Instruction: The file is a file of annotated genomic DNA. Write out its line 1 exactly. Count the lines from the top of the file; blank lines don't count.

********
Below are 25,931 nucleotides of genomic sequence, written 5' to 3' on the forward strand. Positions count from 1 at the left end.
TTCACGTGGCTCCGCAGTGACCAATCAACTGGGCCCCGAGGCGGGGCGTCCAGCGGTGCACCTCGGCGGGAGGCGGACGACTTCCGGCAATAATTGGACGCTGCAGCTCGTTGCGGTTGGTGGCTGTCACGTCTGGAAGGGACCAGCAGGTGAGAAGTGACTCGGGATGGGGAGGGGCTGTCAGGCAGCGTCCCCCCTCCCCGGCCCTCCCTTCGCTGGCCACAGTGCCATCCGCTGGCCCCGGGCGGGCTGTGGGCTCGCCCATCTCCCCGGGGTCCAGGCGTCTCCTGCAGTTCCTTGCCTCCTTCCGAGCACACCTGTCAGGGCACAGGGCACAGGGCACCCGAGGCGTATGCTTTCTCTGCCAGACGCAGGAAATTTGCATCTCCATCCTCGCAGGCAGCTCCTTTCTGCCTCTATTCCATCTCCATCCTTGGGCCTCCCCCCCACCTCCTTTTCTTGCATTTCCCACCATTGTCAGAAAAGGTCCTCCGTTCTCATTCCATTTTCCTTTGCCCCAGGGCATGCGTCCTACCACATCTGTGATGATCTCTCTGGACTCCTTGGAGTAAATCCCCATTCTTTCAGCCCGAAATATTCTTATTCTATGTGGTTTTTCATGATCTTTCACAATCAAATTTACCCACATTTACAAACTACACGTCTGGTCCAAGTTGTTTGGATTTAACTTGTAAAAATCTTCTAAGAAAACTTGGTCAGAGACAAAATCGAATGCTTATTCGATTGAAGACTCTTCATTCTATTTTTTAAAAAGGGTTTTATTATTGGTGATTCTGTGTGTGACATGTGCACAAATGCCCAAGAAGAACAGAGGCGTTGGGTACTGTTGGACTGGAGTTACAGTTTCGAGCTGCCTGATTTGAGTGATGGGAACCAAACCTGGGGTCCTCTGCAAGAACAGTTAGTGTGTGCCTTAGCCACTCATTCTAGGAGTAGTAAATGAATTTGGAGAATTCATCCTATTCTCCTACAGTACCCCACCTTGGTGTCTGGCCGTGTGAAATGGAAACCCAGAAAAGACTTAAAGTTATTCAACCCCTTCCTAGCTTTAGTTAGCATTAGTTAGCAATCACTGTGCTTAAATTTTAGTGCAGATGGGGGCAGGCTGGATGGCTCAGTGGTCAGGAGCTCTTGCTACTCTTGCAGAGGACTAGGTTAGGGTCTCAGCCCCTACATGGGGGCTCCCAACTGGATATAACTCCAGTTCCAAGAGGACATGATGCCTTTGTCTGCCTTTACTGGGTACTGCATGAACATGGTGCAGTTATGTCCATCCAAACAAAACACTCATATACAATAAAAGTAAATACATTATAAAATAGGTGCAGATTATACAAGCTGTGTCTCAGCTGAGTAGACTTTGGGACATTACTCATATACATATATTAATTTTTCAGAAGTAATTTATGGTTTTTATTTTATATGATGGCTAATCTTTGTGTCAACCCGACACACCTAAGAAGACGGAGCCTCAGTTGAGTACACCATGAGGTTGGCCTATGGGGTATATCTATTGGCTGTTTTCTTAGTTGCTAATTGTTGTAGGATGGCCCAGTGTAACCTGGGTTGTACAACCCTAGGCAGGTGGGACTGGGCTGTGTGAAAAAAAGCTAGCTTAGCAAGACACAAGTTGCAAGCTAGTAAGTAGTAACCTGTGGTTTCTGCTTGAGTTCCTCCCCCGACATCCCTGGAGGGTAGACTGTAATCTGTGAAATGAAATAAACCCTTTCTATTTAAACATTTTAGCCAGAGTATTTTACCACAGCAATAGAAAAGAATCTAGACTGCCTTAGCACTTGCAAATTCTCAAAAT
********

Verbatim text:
Below are 25,931 nucleotides of genomic sequence, written 5' to 3' on the forward strand. Positions count from 1 at the left end.